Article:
This article entitled “Economists Adding Up At Amazon.com, Microsoft, Google” appeared on the website Investors Business Daily.
Saturday, April 9, 2016
Humans are weird. We like to hear bad news, particularly if it’s about others, or if we can use it to gain sympathy for ourselves without actually getting hurt.
In macroeconomics, this means that you will be exposed to less news stories about the economy when it is doing well, and more when it is doing poorly.
We are currently towards the end of a weak expansion, maybe around a peak. This is prime time for bad news plus the same bad news.
Three months back, the news was that forecasting models were indicating that the economy was that the economy might be peaking soon (we discussed this here and here). Now the news is that real GDP growth for the first quarter of 2016 is going to come in around zero (the linked article is required reading). If you think about it, they mean the same thing.
The closely watched Atlanta Fed GDPNow model now shows first-quarter growth tracking at 0.1 percent, compared to a 0.4 percent estimate earlier in the week.
Do note that I’m not saying that both of these items are not news. Instead, what I am saying is that “evidence that we’re peaking and evidence that we peaked” is covered more than “evidence that we’re not peaking and evidence that we did not peak”. But, given the fact that the economy tends to be in expansion about three times as much as it’s in contraction, we should actually hear more about the latter.
One problem with cyclical industries is that they overproduce and then have to pull back production and draw down their inventories. Some are of the view that the first quarter was a pull back, and that this is a good sign for the second quarter:
The JPMorgan economists, however, say there may be light at the end of the tunnel.
"While 1Q is adding up to be a clear disappointment relative to expectations from a few weeks ago, it now looks like the inventory correction was largely completed by the start of the second quarter, which is a favorable development for growth in that period. We now think that real inventories increased $54bn saar in 1Q, a rate that is likely to be sustainable moving forward," wrote JPMorgan economist Daniel Silver, in a note.
Sunday, April 3, 2016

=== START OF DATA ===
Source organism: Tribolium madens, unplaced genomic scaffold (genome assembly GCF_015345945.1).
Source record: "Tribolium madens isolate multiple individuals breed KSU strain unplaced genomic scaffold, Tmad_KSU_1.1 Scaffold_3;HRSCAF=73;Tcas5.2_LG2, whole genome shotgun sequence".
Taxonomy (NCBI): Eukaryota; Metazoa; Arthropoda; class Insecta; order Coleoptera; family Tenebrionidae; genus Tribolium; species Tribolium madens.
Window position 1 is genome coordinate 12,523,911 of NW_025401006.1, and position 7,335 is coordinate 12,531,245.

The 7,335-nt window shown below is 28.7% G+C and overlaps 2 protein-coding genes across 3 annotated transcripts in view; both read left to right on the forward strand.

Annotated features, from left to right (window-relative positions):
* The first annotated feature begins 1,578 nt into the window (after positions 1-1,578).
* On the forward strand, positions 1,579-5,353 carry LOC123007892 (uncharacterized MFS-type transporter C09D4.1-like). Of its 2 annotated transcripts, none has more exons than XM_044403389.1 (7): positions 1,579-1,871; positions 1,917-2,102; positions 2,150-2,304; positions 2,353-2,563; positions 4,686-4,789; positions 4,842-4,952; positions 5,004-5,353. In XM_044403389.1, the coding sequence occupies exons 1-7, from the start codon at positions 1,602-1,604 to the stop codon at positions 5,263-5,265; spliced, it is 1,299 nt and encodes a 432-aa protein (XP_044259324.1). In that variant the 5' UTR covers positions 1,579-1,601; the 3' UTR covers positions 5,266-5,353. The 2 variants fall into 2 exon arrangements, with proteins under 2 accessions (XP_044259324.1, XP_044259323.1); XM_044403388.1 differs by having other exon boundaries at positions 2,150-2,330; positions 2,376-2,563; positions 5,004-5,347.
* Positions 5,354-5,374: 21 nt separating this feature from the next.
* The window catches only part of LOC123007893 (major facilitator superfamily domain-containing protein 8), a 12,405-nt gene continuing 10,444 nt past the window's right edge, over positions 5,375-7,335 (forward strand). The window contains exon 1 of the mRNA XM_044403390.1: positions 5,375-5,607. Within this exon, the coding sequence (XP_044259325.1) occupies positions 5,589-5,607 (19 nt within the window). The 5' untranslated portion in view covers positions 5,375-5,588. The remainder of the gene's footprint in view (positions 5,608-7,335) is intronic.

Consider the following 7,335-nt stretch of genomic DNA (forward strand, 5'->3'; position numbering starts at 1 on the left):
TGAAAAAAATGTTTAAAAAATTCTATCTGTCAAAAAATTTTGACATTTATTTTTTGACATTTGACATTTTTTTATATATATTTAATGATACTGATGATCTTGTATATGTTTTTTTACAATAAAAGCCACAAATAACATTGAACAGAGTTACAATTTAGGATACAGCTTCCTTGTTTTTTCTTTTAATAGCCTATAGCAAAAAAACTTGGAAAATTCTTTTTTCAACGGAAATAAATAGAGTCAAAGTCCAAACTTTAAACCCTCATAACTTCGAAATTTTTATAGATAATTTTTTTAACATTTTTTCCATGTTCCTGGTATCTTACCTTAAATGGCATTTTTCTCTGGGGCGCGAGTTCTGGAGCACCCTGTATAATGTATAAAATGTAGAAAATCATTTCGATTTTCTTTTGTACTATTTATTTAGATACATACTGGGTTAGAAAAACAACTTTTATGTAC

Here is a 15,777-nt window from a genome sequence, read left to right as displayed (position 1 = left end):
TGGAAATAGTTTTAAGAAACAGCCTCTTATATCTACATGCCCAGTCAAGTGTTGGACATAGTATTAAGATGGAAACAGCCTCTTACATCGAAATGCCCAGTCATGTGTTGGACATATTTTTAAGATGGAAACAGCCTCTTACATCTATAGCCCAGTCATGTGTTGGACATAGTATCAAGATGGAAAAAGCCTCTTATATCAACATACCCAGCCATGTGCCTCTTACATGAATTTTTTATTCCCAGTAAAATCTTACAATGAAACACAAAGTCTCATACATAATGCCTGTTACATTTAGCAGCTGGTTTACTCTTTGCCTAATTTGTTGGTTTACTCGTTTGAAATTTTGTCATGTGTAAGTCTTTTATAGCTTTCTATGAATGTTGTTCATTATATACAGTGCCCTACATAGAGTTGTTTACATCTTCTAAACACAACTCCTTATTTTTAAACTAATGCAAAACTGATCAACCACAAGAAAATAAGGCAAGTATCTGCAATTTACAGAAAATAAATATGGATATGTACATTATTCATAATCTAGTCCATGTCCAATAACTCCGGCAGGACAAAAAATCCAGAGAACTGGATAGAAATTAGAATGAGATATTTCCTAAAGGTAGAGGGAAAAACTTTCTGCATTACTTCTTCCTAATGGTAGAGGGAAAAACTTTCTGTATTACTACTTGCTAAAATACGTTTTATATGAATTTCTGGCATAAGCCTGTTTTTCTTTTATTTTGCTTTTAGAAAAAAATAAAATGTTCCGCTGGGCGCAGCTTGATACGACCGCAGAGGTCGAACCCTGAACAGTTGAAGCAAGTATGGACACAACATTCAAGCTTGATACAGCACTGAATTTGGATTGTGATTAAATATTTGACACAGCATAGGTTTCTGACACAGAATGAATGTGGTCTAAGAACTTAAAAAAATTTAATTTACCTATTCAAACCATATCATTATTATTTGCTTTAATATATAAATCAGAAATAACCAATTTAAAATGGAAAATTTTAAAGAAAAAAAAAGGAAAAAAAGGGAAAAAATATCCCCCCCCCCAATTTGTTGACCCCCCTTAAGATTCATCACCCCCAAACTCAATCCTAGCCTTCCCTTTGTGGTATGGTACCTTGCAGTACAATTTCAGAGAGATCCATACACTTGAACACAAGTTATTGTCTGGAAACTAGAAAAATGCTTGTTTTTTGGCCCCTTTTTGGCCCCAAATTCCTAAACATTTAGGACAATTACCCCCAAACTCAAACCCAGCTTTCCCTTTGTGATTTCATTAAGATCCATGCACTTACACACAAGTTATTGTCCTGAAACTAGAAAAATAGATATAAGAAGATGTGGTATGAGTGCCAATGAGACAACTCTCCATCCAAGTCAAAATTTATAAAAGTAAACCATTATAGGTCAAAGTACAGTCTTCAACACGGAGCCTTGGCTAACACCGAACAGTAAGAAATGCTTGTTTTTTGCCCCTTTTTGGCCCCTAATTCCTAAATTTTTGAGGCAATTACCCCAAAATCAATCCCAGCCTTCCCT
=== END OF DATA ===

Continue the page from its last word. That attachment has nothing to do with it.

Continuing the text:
Most of what people learn about the economy comes from journalists. Fair enough. But things get stickier when it’s about economics rather than the economy.
For students moving on to careers in FIRE, reading what journalists write is essential, but parsing whether or not the journalists theories make sense is even more so.
Tim Worstall spotted this one in one of Britain’s largest newspapers (not required, but fairly easy reading). It starts out with a discussion of the poor decision of newly rich investors from India getting burned buying worn out old companies from their former colonial parent.
But, towards the end, it turns into a clueless analysis of the trilemma (you know, the thing that China is having so much trouble with this past year):
In contrast to my early years as a financial journalist, when sterling crises were two a penny [note: sterling is a pet name the British have for their currency], nobody much cares about the current account deficit these days. Yet news last week that it reached a jaw-dropping 7pc in the final quarter of last year was enough to make even the most sanguine of observers sit up and take notice.
I’m going to continue with the quote, but here’s an aside about the paragraph coming next. I have touched on this in class: this sort of claim is like saying you’re amazing because you set a new world record just this morning for the number of breakfasts you’ve eaten in your lifetime.
It’s a profoundly alarming spectacle, but both the UK budget and the current account deficits seem get markedly worse with each passing, post war, economic cycle. These latest ones are by far the deepest yet.
That they are in any way tolerable is I suppose down to the much more sophisticated nature of global capital markets, which makes funding them a lot easier than it was. But this in turn may make the country even more vulnerable to a sudden stop, or to any loss of international confidence in the economy’s underlying solvency. Eventually there will be a shock, triggered possibly by Brexit, which will manifest itself in a deep devaluation and possibly a consequent, precipitous rise in interest rates.
A current account deficit of such magnitude would normally be an indicator of an economy which is seriously overheating, sucking in imports for lack of available domestic capacity. Yet inflation is at virtually zero …
Worstall correctly points out that the reason the U.K. used to have sterling crises all the time was from bad management of the trilemma.
[It’s] because we don’t have either fixed currency rates nor dirty floats. You can manage two of three, just about: currency rates, interest rates and trade balances. You cannot manage three of three. For the third is the tool that must be used to manage the other two.